Back in the 1990s, when I was in high school, the cool thing for aspiring artist, writers and adolescent intellectuals was to make a zine. You'd craft some art, write an autobiographical story, create some collages—I still have a copy of the zine I made from diary entries documenting the long recovery after I broke my leg—and go down to the local photocopy shop. You'd print out a few pages, bind them with staples or a thread and needle, then drop off your creation at coffee shops around town, and there it was: your self-published work, out there in the world.
It felt subversive and new, though it wasn't entirely. Zine origins can be traced back to political pamphlets of the 18th century and sci-fi pulp fanzines of the 1930s. In the '70s, they were part of the punk and feminist movements. And by the 1990s, even the Salt Lake City Public Library had a healthy and growing collection of handmade zines of all shapes and sizes—from big books to little folded cards—produced by zine-sters all over the United States. Then the internet really took off, and the future of such physical objects looked bleak.
Whether a sign of resurgence or proof that zines never died, this Saturday marks the inaugural Grid Zine Fest in Salt Lake City. More than 40 zine makers, many of them local, gather to exhibit and sell their one-of-a-kind creations, while panels and workshops throughout the day provide inspiration and how-to tips for those curious about starting their own.
Ella Mendoza—a native of Lima, Peru, now living in SLC, and a talented artist and activist for undocumented immigrants—created her zine series, Resist, as a pocket-sized handbook for undocumented residents. "I've been making art for a few years, but I started making the zines about a year ago after going to a feminist zine fest in New York," Mendoza says. She says her zines are "educational, know-your-rights stuff, like how to interact with police. My favorite has a little person with a blank speech bubble and a black picket sign where you can fill in your own words. It helps prepare you: How are you going to resist?"
In addition to bringing her zines to the festival, Mendoza leads a workshop titled "How Our Art Is Liberation: Zines of Resistance." According to the festival's website, the workshop "will outline different ways that art and illustrations are being used in current political movements as well as offer the opportunity for participants to create their own zine."
A quick glance at the festival's attendees reveals a vibrant creative community, and one with a lot to say. Mendoza's certainly isn't the only powerful, community-minded, issue-based zine being produced locally. In Provo, Sara Faulkner is busy creating, curating and compiling Pillars of Salt, with a focus on intersectional feminism, including stories that overlap with other social equality issues and identities including race, class, ethnicity, religion and sexual orientation. Faulkner works hard to keep her zine bright and colorful, something that people would be excited to pick up, because on the inside, Pillars of Salt can get pretty deep, personal and sometimes scary. It's a zine that creates a space for healthy community dialogue, a place where people can be honest, raising issues like suicide, which Faulkner considers a serious problem in Utah County but one that most people would rather ignore.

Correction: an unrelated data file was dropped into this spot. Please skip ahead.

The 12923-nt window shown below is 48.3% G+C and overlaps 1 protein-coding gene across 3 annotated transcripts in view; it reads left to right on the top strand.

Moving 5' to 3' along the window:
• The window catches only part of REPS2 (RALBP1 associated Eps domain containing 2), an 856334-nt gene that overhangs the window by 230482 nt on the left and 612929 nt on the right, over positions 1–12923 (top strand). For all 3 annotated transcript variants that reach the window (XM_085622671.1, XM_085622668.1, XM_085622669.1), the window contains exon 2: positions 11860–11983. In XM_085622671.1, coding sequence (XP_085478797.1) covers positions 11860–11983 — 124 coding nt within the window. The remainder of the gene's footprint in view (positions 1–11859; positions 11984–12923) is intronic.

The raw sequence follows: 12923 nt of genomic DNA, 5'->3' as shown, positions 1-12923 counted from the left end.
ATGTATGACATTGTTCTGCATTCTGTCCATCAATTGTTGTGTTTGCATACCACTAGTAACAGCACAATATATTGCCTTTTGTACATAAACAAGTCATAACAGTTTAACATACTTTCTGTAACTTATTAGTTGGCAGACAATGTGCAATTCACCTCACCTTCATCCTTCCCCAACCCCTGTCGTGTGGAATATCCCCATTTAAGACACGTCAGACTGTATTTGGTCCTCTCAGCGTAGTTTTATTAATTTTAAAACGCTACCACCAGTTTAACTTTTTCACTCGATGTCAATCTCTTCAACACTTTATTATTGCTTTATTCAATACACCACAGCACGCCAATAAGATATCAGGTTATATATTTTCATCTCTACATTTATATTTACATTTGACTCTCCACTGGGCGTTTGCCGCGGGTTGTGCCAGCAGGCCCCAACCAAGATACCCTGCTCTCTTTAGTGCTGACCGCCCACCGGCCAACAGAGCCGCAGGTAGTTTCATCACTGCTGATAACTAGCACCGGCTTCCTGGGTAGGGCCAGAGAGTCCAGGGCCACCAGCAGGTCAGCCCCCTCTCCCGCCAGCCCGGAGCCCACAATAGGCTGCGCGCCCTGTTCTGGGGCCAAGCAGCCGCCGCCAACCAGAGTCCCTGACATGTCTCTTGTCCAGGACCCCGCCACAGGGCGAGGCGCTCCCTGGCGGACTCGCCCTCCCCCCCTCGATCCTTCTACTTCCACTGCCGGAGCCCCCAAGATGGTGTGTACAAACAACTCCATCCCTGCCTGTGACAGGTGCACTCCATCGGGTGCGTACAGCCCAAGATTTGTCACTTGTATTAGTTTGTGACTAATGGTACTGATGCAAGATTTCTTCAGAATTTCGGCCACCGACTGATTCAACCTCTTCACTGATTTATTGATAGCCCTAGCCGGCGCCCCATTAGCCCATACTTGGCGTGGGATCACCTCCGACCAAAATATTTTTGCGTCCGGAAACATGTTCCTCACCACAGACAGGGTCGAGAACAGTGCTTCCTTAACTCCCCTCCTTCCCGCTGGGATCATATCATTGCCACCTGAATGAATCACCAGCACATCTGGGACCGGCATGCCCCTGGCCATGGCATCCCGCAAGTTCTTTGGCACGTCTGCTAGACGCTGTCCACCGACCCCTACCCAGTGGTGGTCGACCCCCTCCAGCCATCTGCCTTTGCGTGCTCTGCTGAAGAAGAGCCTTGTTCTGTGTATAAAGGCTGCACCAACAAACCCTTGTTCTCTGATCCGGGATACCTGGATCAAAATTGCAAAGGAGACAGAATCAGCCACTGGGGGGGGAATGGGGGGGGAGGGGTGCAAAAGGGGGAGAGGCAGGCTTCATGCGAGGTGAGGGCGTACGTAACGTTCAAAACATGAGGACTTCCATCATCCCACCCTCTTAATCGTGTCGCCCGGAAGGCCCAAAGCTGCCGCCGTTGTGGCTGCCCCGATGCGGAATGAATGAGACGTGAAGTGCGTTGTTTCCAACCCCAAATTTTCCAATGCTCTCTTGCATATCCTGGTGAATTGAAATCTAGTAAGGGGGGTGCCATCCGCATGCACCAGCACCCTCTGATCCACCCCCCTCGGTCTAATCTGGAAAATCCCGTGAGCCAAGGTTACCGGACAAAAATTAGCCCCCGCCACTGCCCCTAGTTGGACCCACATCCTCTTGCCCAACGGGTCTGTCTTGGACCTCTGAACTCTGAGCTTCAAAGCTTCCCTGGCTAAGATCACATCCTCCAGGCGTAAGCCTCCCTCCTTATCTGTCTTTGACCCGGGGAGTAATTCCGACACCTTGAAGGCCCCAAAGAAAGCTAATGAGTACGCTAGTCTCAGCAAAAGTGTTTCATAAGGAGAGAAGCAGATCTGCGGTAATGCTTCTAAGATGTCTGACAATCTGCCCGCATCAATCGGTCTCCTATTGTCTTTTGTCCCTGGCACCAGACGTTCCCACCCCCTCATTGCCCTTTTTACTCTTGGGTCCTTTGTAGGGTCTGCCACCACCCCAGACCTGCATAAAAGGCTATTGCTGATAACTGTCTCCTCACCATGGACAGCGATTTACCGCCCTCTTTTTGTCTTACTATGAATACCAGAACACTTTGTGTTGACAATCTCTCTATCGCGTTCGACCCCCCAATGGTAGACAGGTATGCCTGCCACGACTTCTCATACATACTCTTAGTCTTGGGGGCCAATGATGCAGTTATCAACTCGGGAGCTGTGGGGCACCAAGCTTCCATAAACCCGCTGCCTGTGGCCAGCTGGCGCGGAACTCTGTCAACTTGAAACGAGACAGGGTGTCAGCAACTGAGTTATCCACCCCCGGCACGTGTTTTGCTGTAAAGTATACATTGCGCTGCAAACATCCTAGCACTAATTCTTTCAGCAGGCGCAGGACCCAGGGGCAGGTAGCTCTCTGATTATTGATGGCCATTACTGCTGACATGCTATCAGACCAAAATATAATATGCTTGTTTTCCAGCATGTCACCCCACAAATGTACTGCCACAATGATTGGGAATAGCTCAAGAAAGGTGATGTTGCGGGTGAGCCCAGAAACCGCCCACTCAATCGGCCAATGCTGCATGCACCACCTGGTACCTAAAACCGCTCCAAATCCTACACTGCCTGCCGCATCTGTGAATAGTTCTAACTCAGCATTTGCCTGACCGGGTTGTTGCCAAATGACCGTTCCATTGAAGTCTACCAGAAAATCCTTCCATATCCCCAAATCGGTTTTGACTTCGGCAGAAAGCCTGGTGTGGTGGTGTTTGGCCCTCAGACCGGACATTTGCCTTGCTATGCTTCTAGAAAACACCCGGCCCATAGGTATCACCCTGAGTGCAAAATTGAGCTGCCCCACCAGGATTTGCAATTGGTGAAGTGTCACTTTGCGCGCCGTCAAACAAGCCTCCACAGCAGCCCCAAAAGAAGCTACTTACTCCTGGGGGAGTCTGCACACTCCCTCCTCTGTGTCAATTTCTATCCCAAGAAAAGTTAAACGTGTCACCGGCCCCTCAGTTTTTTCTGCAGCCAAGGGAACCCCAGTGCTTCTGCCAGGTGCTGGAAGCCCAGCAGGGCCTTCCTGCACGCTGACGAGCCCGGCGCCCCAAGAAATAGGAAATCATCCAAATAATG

Zines might be small and powerful, but they can also be silly and entertaining. The goal for Ricky Vigil is to take the most lighthearted approach. Five years ago, he created an autobiographical comic/zine called Super Cool & Stuff, which started out as a simple way to entertain his friends. "I've liked comics since I was a kid," he says. "When I was older, I got into indie comics like American Elf and punk rock comics like Snake Pit. I was reading them and thought, I could do that, so I made a comic every day for about nine months and posted them online. The response from friends was really good and that's how it started."
Life moved on for Vigil, and after a few issues of Super Cool & Stuff, the comic/zine fell by the wayside. Grid Zine Fest, he says, has given him a reason to start it up again. Now, there are some new characters in Vigil's cartoon panels, including his wife. He hasn't posted any online yet; he says he might get around to it. But for now, he's pretty busy getting some hard copies ready to take to the festival. "Zines are handmade passion projects," he muses. "Having something physical that you made is really cool. Instagram is cool, too, but it's different having something in your hand that someone made."